Humberto “Rick” Turcios is surrounded by all the individuals who helped save his life last October when he suffered a heart attack. Emergency responders credited Turcios’ son-in-law, Ken Forgey, (directly behind Turcios) with getting it all going by starting CPR. 
– photo by Sabra Stafford / The Journal

Humberto “Rick” Turcios knows with all his heart that the message “CPR Saves Lives” is true, and now it is a message he wants to spread to as many people as possible.

On Oct. 21, 2018, Turcios was having dinner with his family in Planada, California. Turcios hadn’t been feeling particularly well that day, but his inner voice told him not to cancel his dinner plans with his family. It was fortunate he listened to that inner voice, because just as the dishes were being put away, Turcios had a heart attack and collapsed to the floor.

One family member called 911 and Turcios’ son-in-law, Ken Forgey, began CPR. Forgey had learned CPR while serving as a volunteer fireman in the 1970s and had been recertified four years prior. He had performed it once before years earlier on a neighbor, but performing it on a family member was “an overwhelming experience,” Forgey said.

Unbeknownst to the family, they had already performed two vital steps of a five-step process that studies have shown gives heart attack victims the best odds of survival.

The five links are detailed in the American Heart Association’s Chain of Survival: Recognition of cardiac arrest and activation of the emergency response system; Early CPR with an emphasis on chest compressions; Rapid defibrillation; Basic and advanced emergency medical services; and Advanced life support and post-cardiac arrest care.

On Tuesday, Riggs Ambulance Service brought Turcios and his family together with the individuals who helped save his life, including the emergency medical technicians, emergency dispatchers, Merced City Fire Department personnel, and the team from Emanuel Medical Center in Turlock, where Turcios was treated. The reunion of sorts was not only to recognize the efforts of so many individuals, but also to help promote the importance of compression-only CPR as a vital tool in the life-saving measures.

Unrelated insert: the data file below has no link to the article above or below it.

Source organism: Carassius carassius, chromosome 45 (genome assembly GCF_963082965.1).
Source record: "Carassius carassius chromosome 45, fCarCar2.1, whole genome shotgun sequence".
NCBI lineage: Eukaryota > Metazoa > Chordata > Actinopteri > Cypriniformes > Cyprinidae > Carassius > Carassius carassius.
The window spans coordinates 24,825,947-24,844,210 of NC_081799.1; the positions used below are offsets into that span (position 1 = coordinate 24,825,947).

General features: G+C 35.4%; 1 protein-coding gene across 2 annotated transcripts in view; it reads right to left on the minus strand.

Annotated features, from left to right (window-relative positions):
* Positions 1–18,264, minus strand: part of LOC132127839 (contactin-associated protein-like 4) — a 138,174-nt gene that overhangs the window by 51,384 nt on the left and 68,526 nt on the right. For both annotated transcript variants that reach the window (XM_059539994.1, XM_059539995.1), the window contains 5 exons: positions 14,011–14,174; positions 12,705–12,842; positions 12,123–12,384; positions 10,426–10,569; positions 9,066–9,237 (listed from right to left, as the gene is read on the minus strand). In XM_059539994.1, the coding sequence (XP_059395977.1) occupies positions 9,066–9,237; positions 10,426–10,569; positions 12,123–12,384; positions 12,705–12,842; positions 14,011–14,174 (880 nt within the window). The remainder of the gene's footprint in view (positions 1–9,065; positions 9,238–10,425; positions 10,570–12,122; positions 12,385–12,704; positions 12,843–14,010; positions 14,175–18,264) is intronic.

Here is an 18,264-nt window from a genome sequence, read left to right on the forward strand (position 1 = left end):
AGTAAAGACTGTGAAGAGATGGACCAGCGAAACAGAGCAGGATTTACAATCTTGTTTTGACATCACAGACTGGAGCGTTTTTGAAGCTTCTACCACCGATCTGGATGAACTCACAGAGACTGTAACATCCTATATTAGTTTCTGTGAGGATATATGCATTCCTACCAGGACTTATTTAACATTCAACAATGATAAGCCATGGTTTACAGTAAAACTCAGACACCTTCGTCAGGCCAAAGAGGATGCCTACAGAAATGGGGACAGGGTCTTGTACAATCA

According to the American Heart Association, every year an estimated 350,000 sudden cardiac arrest events occur in the United States in an out-of-hospital environment.  Without quick intervention in the form of cardiopulmonary resuscitation and defibrillation, death from SCA is certain.

“When we go out and do these events and we focus on compression-only CPR — this is why we do it,” said Riggs Ambulance Service Clinical Director David Murphy, as he pointed to Turcios. “We want more situations like this where we are celebrating as a community these wonderful saves.”

Compression-only CPR, also known as Bystander CPR, is when a person only does chest compressions on an individual, rather than the rotation of compressions and then breathing into the lungs. Health officials offer the tip of doing the chest compressions to the beat of the Bee Gee’s classic “Stayin’ Alive.” According to the AHA, performing CPR can double a person’s chance of survival from sudden cardiac arrest. The AHA also found that 75 percent of all cardiac arrests happen in people’s home, so knowing CPR is more likely to save the life of a loved one than a complete stranger.

February is Heart Health Month and the AHA is hoping to increase awareness of heart disease and cardiac arrest as a new study finds more Americans are vulnerable to having a heart attack. About 48 percent of all U.S. adults have some type of cardiovascular disease, according to the AHA’s latest report on heart disease and stroke. The increase reflects recently updated guidelines for treating high blood pressure. High blood pressure – also known as hypertension – can lead to heart attack, heart failure and stroke. In November 2017, the AHA and American College of Cardiology updated the definition of high blood pressure as a reading of 130/80 millimeters of mercury, compared to the previous definition of 140/90.

“We’re becoming more and more aware of the importance of high blood pressure. Levels we used to think were normal we now associate with worse outcomes, and treating them makes a big difference,” said Dr. Emelia J. Benjamin, a professor of cardiology at Boston University and chair of the group that wrote the American Heart Association’s “Heart Disease and Stroke Statistics-2019 Update.”

Chris Mills of CPR Educators headquartered in Raleigh, North Carolina tells us that knowing what to do in the first few seconds of an emergency is critical to patient survival. “You must have early high quality compressions paired with early defibrillation” said Mills. He said that most people think that it is ok to wait for the Fire Department or first responders to arrive to do something, “that simply isn’t good enough”.

“Early access to a defibrillator or AED is a must for someone in cardiac arrest” said Mills. He goes on to tell us that each second that goes by during a cardiac arrest the heart is not functioning properly and the brain is not being adequately perfused with oxygen.

For assistance with purchasing an AED or general questions about CPR training the knowledgeable staff at CPR Educators are available to assist you with all your questions. They can be reached at 1-888-564-1122 or by email at info@CPReducatorsinc.com